What do the Village Square in Whistler, the Piazza Navona in Rome, Marienplatz in Munich, and Paris’ Place de L’Hotel de Ville and Palais Royal all have in common? They are all successful urban plazas. Gordon Price, a Canadian transportation and urban planning expert, notes in his blog that they all also share another particular: their widths are about 50 meters.
So what’s so special about 50 metres, plus or minus a metre or so? Obviously, it creates a comfortable sense of enclosure, while both working at the individual scale and still accommodating large crowds.
What about Portland’s Pioneer Courthouse Square, which Price considers perhaps the best urban square in North America?
Yep. Even though the square fills in one of the city’s famous 200-foot-square blocks, the actual space used for performance and display occupies just over 50 metres on the diagonal.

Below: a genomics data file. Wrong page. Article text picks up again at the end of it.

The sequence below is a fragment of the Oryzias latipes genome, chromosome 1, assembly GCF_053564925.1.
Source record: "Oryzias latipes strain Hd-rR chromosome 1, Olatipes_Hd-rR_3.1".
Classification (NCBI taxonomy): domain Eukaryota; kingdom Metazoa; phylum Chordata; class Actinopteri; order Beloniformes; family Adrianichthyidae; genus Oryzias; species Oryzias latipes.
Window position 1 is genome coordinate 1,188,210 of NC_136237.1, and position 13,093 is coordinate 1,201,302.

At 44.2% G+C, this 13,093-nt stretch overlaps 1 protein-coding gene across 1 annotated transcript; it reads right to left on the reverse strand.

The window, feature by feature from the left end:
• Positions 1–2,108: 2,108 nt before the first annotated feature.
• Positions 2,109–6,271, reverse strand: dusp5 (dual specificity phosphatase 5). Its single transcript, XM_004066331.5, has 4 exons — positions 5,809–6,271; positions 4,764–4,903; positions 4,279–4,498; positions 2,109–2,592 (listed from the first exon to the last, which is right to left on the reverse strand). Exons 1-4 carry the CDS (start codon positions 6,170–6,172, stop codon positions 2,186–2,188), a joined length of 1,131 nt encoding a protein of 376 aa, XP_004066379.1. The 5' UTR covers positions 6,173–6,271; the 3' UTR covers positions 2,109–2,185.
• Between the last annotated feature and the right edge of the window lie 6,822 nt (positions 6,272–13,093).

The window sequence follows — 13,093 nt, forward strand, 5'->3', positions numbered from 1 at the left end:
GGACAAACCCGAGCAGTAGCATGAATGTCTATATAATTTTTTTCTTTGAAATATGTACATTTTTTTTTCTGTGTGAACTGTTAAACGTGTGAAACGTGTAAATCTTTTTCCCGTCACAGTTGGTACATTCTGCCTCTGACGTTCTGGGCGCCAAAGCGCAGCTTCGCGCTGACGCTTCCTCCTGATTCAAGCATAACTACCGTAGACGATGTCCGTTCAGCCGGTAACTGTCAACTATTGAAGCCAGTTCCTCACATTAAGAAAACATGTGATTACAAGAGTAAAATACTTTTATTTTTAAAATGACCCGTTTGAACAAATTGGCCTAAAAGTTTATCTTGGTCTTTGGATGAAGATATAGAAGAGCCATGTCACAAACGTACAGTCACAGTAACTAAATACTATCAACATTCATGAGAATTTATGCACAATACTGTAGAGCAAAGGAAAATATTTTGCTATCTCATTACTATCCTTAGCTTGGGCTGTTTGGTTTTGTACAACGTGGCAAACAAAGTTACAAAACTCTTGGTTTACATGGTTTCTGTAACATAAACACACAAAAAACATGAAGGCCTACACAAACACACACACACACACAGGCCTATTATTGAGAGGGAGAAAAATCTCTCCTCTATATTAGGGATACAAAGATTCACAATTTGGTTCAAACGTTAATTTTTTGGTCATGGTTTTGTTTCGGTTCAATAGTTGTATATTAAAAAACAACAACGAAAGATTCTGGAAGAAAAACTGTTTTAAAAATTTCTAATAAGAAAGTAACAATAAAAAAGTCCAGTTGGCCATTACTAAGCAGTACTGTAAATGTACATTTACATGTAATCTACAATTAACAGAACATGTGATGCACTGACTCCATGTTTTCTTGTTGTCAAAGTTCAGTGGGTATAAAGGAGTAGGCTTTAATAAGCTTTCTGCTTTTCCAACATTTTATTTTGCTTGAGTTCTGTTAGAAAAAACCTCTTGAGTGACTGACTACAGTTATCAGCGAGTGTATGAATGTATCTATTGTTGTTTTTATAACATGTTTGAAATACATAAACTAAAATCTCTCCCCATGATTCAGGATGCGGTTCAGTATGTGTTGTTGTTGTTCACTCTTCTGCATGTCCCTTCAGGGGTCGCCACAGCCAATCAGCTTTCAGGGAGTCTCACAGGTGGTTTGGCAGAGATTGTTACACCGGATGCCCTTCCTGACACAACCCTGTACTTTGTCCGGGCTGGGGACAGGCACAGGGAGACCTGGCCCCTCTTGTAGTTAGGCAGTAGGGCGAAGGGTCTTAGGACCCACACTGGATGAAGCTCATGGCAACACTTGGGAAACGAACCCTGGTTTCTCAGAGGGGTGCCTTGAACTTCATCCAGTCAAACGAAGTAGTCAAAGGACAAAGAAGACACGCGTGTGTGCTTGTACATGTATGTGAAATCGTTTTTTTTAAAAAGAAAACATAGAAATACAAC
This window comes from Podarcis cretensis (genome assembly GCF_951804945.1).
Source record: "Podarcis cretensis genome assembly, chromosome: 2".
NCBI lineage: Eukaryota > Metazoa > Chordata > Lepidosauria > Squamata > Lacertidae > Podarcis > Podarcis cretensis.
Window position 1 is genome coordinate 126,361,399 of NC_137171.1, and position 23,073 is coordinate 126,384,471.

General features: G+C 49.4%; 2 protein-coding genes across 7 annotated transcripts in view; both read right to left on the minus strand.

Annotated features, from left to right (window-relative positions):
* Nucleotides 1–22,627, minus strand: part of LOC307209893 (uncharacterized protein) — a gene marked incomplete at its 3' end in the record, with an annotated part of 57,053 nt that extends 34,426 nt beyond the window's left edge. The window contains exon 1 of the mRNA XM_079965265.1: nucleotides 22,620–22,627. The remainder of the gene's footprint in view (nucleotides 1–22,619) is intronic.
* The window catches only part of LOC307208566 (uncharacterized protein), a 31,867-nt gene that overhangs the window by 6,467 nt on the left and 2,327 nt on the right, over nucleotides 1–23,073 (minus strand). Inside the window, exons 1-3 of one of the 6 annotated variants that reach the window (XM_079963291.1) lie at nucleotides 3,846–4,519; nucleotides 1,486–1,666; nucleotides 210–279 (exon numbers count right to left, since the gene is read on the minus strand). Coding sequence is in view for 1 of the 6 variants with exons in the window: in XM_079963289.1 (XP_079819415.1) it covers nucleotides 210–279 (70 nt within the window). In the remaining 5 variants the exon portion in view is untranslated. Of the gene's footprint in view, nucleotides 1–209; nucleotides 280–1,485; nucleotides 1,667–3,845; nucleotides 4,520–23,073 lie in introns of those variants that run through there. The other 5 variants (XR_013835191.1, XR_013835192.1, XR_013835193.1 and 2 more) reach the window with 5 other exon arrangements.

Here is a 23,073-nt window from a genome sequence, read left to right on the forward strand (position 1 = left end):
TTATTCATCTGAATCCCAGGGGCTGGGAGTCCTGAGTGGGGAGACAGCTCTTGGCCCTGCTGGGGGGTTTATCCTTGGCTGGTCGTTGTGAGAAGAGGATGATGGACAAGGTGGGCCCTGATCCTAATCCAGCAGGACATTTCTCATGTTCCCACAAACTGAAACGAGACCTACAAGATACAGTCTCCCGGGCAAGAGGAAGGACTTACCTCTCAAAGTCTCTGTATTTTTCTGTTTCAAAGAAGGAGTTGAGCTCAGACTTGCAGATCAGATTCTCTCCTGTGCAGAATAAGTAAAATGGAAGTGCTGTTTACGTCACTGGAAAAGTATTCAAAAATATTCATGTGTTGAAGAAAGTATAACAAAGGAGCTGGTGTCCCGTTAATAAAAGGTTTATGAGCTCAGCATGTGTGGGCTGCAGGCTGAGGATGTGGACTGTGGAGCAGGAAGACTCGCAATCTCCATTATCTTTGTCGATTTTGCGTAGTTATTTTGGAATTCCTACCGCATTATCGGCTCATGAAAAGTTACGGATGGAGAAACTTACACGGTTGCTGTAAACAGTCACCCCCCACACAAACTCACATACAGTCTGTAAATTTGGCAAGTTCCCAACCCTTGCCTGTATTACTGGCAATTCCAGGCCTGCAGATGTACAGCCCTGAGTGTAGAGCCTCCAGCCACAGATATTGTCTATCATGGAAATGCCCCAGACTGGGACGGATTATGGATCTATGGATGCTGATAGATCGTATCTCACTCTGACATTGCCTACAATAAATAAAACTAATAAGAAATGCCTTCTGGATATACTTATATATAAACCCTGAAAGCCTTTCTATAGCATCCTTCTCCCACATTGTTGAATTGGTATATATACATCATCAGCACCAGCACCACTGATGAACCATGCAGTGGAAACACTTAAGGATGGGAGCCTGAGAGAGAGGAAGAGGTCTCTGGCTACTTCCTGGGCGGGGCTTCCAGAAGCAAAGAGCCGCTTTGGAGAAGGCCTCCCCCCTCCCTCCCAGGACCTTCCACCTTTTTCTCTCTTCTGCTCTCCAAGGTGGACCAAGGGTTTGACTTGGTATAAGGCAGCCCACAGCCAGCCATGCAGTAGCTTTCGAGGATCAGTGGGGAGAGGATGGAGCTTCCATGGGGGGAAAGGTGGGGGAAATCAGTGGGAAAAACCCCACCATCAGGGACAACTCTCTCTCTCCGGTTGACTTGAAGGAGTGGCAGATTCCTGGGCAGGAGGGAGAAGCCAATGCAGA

Read the rest at Gordon Price’s blog, Price Tags: Fifty Magic Metres
I think aliens built these things. How else do you explain the fact that they’re all pretty much exactly the same width? There IS no other explanation, that’s all.
XUP – I’d like to think humans can occasionally design things with other humans in mind. That being said, perhaps flying saucers are 50 meters wide?